---- — From the Otsego Herald
for Saturday, Oct. 24, 1812
Compiled, with comments
by HUGH C. MACDOUGALL
Weather: Utica 1812 Almanack: Now more pleasant.
Battle of Queenston Heights
Capt. A[braham] Dox, who passed through this village [Utica] yesterday morning, directly from Buffalo, gives the following account of the engagement fought at Queenston between the American and British troops, on Tuesday the 13th instant [October].
Early in the morning, Col. [Solomon] Van Rensselaer, with about 1000 men, embarked at Lewiston, and crossed the [Niagara] river to Queenston, with the intention of dismantling the British battery at that place. They made good their landing and succeeded in taking possession of the battery, but the British receiving a reinforcement, our troops were driven back with considerable loss, Col. Van Rensselaer being wounded and carried off the field.
Information of this disaster reaching Lewiston, Gen. [Stephen] Van Rensselaer passed over to take the command, and was followed by a detachment of the 6th and 13th United States regiments and a company of flying artillery. The conflict was then renewed and our troops again got possession of the battery, but were finally obliged to abandon the ground and recross the river.
Capt. Dox had not ascertained the loss on either side when he left Buffalo. There were, however, a very considerable number of prisoners taken by the British, among whom were Gen. [William] Wadsworth, and colonels [John] Christie, [John R] Fenwich, and [Winfield] Scott.
Maj. Gen. [Isaac] Brock, British commander in Upper Canada, was supposed to have been killed in the action... — Utica Gazette, Oct. 20, 1812.
COMMENT: No War of 1812 battle was more important, than the Battle of Queenston Heights, which marked the first big British/Canadian military victory and contributed to form a sense of nationality among English-speaking Canadians.
The source of the Utica paper’s information was a good one. Captain Abraham Dox (1780-1862) of the 20th NY Volunteers (and a member of the NY Assembly) served after the battle as a liaison between the British and American forces for the recovery of wounded and burial of the dead.
The victory at Queenston Heights became a rallying cry in Canada, playing an important part in creating a sense of Canadian nationality. It thus appears prominently in the patriot song, known by heart by most English-speaking Canadians:
“At Queenston Heights and Lundy’s Lane / Our brave fathers, side by side, / For freedom, homes, and loved ones dear, / Firmly stood and nobly died.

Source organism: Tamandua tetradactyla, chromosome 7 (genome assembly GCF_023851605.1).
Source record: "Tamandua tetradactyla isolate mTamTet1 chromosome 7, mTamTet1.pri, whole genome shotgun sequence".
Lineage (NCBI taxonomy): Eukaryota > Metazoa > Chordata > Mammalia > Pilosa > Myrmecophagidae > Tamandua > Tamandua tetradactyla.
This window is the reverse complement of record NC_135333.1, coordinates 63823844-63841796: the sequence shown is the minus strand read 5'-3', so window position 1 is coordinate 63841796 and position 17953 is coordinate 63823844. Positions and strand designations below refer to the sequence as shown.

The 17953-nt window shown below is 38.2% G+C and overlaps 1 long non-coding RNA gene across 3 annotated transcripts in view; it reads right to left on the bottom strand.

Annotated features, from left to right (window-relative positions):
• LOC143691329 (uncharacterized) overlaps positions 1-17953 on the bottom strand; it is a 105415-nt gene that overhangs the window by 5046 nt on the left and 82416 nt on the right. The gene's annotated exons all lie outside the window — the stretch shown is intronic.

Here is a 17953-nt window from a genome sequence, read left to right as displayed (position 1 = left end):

“And those dear rights which they maintained, / We swear to yield them never. / Our watchword evermore shall be, / The Maple Leaf forever!”
The British victory, however, was marred for Canada by the battle death of General Isaac Brock (1769-1812), British commander of Upper Canada and a military genius of the first rank. He promptly became a Canadian hero.
Both General Brock and the Battle of Queenston Heights have become major elements in this year’s Canadian celebration of the War of 1812 Bicentennial; America has generally ignored the war.
An Act ... passed June 10, 1812 ... That for the election of representatives in the House of Representatives of the Congress of the United States, this state shall be ... divided into the following districts, to wit: ... 15. The counties of Otsego, Chenango and Broome, shall compose the fifteenth district, and shall elect two representatives ...
Rutland, (Ver.) Sept. A most daring & outrageous murder was committed on the night of the 17th inst. [Sept.] on the body of Joel Luce, a man who kept the turnpike gate. It appears that some smugglers had collected 7 waggons loaded with goods ... and 9 or 10 men on horseback, all armed with swords, pistols and clubs; and about one o’clock proceeded down the turnpike in battle array ...
Some persons ... notified Mr. W. Rumsey, a deputy collector under a Mr. Buel ... When the banditti came up, [Mr. Rumsey] ... demanded the right of search. They told him he might search, but he would find no smuggled goods. He made an attempt to step into the foremost waggon, when two men rose up ... with clubs and knocked him off the waggon, and several of the horsemen ... threatened to blow his brains out, if he did not ... let them pass.
He then hastened to the gate and found two or three waggons had passed ... the deceased [Joel Luce] demanding the toll. Mr. R. shut the gate and requested the deceased to assist him ... The deceased ... appeared to have been hurt. A man then on foot struck the deceased several times with a club, who cried out ...
A pistol was presented and snapped. The whole gang in a most violent and blasphemous and outrageous manner, threatened every one with instant death ... The deceased offered no violence to any one ...
After the waggons had all passed, 2 men came back, and said they believed Luce was not quite dead, and said “we had better go into the house and give him a little more lead.” They however immediately made off.
COMMENT: Luce, who came from Hubbardton, Vt., died six days later. Rumsey suffered from assault and battery. Lyman Holley was arrested for the murder, along with a number of others. It’s not clear what happened to them. Luce’s wife, Phoebe Beach Luce, who had married him in 1808, witnessed the murder and it so unbalanced her mind that she never recovered her reason.
Pay Up Please
Notice. All those indebted to the subscriber, for a full quarter of the “Otsego Herald,” are requested to make immediate payment. JA. P. WOOLSEY. Oct. 25th 1812.